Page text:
Although most sunbathing tourists don’t want to acknowledge it, sharks are everywhere in Florida: the beaches, the reefs, the estuaries, even miles upriver. Shark fishing comes in many forms – some fish for food, some for sport. Whichever your reason, the Top 10 tips presented here will give you what you need to get out and catch your shark.
Like every species chased by recreational anglers, one fisher's bait is another's lunch, and the sheer number of different species of shark means that somebody catching Mako sharks in Long Island will fish differently -- and with a different approach (especially seasonally) -- than we do when targeting big bull shark near Tampa Bay's Skyway bridge, or offshore on a 200' deep reef.
Everyone wants to catch a monster shark but few minds think past that! They don't have experience to properly handle that shark on the beach. That is how you or others will get hurt or you may end up injuring the shark or killing it. So start small and then get comfortable to begin the hunt for the big one!
Fishing for sharks on the beach can be a waiting game. Some days you will wait eight hours and not get any, while other days it seems like you dropped the bait on the shark’s head. Just be patient put your time in and you will land some sharks.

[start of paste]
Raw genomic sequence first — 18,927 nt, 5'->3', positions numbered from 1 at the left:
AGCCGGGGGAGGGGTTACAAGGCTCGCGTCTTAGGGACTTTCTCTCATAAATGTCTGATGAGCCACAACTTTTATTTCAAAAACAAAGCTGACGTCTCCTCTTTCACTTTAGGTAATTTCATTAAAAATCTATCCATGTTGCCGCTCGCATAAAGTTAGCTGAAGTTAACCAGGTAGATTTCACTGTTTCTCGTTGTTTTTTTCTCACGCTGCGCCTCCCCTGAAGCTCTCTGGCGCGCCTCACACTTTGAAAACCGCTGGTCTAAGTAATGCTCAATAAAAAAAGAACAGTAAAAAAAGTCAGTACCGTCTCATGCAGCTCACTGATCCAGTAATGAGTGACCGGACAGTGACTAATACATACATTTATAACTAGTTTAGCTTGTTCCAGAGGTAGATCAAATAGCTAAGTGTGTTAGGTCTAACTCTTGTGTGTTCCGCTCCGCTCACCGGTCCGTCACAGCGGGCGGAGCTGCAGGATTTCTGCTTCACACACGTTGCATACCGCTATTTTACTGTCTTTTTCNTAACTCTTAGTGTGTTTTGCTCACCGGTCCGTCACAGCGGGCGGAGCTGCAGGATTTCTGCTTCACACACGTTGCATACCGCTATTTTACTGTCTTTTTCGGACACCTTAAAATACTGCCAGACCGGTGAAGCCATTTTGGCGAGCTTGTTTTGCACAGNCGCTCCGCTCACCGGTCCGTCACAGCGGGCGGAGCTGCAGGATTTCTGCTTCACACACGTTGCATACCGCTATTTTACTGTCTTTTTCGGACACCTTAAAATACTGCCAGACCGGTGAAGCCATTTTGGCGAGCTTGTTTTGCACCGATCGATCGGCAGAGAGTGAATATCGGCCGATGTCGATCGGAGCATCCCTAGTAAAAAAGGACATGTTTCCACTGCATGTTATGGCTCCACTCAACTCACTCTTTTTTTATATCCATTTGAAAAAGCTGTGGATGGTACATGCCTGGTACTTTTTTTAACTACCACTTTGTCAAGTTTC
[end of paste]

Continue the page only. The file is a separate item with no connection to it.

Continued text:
Evenings Seem to Always Be a Little More Productive
1-2 hours before sunset and 1-2 hours after sunset seem to be some good times for me. Sharks get more active at night and start to feed a little more. It's the perfect time to be soaking some bait!
Take Care of Your Gear
I can't even stress this enough -- I have lost a few sharks because I didn't feel like changing line or checking my rigs. If you know your line is banged up, change it! You never know when the big shark is going to be there.
Fish Moving Tides
Moving tides are always the best. When the tides are moving, the fish on the sandbar are pushed around and that makes them more vulnerable. Sharks know this and come in for an easy snack.
An Evening Full Moon is a Great Time to Shark Fish!
Full Moons bring big tides. Big tides bring more water flow. More water flow means more fish being pushed around. Which summed up, allows sharks to hunt more easily and more efficiently.
When Fishing the Flats, Fish an Outgoing Tide!
With an outgoing tide, it flushes all the fish off the flat and into that deeper channel or cut that you should be fishing. Sharks will be in there feeding like crazy!
Chum Chum CHUM!!!
Need I say more?
Fish Late Spring and Early Summer
This is a great time to fish for shark. The water temps are warm but not too warm yet and sharks are just active and feeding and getting ready to give birth. Temperatures ranging from 72-76 F are ideal.
If it comes down to your fingers or the shark swimming off with a new lip ring, let the shark have some bling-bling for a while! Hooks rust out in a week or two. The point is the shark will survive and be just fine.